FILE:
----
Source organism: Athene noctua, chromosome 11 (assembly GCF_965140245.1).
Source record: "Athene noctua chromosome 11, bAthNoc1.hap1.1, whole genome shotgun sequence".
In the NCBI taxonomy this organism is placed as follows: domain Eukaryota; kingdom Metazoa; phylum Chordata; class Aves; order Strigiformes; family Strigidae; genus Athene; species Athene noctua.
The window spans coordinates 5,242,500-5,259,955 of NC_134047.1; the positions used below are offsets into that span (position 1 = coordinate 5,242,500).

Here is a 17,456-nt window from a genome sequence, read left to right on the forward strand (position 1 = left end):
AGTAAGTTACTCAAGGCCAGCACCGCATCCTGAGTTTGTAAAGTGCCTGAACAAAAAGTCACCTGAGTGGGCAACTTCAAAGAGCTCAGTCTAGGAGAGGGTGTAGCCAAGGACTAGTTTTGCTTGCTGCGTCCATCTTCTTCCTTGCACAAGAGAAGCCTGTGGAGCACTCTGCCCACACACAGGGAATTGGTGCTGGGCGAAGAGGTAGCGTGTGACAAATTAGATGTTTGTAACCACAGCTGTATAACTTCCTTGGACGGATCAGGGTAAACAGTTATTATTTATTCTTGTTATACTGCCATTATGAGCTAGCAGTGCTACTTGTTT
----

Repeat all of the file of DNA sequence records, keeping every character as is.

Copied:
Source organism: Athene noctua, chromosome 11 (assembly GCF_965140245.1).
Source record: "Athene noctua chromosome 11, bAthNoc1.hap1.1, whole genome shotgun sequence".
In the NCBI taxonomy this organism is placed as follows: domain Eukaryota; kingdom Metazoa; phylum Chordata; class Aves; order Strigiformes; family Strigidae; genus Athene; species Athene noctua.
The window spans coordinates 5,242,500-5,259,955 of NC_134047.1; the positions used below are offsets into that span (position 1 = coordinate 5,242,500).

Here is a 17,456-nt window from a genome sequence, read left to right on the forward strand (position 1 = left end):
AGTAAGTTACTCAAGGCCAGCACCGCATCCTGAGTTTGTAAAGTGCCTGAACAAAAAGTCACCTGAGTGGGCAACTTCAAAGAGCTCAGTCTAGGAGAGGGTGTAGCCAAGGACTAGTTTTGCTTGCTGCGTCCATCTTCTTCCTTGCACAAGAGAAGCCTGTGGAGCACTCTGCCCACACACAGGGAATTGGTGCTGGGCGAAGAGGTAGCGTGTGACAAATTAGATGTTTGTAACCACAGCTGTATAACTTCCTTGGACGGATCAGGGTAAACAGTTATTATTTATTCTTGTTATACTGCCATTATGAGCTAGCAGTGCTACTTGTTT